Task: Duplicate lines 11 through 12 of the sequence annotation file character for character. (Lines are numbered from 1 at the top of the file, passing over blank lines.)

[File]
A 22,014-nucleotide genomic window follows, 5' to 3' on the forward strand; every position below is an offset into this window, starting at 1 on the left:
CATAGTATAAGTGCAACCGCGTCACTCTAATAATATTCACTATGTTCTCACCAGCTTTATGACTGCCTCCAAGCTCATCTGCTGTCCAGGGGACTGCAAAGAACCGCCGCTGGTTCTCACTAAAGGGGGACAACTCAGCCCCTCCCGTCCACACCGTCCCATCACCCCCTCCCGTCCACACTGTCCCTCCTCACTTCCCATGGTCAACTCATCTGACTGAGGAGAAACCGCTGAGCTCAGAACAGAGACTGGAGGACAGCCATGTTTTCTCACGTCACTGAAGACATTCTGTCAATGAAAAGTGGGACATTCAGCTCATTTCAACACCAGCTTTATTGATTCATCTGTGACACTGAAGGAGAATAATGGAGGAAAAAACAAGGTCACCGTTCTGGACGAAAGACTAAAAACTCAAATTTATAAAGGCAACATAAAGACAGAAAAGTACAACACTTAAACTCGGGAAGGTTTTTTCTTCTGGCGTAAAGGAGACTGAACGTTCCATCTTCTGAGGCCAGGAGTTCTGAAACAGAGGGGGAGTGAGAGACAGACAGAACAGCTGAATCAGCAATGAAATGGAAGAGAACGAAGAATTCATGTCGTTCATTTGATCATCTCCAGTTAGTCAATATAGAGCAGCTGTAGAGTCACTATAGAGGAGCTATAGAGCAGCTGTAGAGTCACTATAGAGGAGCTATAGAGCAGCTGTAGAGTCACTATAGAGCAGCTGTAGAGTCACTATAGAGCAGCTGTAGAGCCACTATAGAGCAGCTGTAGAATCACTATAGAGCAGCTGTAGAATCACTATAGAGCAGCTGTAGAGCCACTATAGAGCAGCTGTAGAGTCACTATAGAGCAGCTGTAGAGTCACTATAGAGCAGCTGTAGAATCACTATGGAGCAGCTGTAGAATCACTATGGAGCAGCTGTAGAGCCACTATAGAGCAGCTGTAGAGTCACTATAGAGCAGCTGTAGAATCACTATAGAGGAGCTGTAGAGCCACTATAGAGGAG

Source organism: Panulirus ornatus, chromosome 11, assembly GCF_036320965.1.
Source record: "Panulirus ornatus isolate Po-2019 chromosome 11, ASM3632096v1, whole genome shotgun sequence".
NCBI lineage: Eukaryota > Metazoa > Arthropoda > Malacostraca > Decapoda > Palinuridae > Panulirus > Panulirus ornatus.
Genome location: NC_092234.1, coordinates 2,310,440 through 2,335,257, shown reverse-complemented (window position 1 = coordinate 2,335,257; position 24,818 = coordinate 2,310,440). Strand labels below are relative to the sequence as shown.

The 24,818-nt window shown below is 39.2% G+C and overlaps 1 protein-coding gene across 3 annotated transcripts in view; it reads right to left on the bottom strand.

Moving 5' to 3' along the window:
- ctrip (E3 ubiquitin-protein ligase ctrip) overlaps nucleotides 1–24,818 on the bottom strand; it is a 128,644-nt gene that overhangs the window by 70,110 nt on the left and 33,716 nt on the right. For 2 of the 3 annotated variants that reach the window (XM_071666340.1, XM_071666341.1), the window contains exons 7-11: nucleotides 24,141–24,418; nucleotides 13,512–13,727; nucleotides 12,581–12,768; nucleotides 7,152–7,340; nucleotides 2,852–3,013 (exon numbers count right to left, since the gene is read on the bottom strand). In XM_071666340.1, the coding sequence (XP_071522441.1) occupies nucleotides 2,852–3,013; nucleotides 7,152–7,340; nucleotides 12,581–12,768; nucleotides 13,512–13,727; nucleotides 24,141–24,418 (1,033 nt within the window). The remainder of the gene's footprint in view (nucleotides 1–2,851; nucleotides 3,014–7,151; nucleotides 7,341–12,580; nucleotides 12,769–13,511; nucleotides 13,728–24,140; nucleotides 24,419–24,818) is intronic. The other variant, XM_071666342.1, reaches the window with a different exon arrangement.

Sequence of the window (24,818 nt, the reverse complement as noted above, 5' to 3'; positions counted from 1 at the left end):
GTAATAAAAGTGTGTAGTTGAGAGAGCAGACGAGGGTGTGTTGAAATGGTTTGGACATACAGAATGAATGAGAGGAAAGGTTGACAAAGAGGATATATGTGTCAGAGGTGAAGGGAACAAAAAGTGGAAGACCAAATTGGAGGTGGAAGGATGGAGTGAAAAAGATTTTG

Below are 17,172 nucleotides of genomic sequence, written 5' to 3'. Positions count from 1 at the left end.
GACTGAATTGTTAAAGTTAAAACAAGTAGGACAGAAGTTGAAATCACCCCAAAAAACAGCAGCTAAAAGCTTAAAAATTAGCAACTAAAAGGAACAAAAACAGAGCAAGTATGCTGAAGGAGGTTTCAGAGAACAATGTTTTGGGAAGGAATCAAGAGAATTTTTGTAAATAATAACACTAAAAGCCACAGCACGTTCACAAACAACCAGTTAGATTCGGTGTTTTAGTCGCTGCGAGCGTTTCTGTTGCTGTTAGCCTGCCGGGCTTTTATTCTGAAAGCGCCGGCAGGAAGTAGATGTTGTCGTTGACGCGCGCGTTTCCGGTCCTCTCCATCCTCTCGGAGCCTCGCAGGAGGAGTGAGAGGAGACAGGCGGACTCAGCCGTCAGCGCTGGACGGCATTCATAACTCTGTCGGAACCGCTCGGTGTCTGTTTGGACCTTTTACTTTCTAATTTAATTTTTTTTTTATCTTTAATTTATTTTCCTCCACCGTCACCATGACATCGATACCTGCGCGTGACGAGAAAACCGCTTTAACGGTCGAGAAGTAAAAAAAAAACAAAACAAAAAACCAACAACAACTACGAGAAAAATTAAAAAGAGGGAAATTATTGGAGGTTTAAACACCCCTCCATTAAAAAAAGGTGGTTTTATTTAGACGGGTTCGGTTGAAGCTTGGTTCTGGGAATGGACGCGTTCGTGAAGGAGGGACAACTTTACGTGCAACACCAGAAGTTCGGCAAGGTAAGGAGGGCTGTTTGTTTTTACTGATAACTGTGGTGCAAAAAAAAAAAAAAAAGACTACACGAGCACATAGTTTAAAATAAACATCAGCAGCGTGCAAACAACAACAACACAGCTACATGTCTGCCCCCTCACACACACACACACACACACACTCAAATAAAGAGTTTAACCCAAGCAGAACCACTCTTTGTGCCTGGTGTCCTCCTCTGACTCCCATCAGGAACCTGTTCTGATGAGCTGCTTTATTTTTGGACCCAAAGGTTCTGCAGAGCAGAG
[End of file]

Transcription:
GTAATAAAAGTGTGTAGTTGAGAGAGCAGACGAGGGTGTGTTGAAATGGTTTGGACATACAGAATGAATGAGAGGAAAGGTTGACAAAGAGGATATATGTGTCAGAGGTGAAGGGAACAAAAAGTGGAAGACCAAATTGGAGGTGGAAGGATGGAGTGAAAAAGATTTTG

Below are 17,172 nucleotides of genomic sequence, written 5' to 3'. Positions count from 1 at the left end.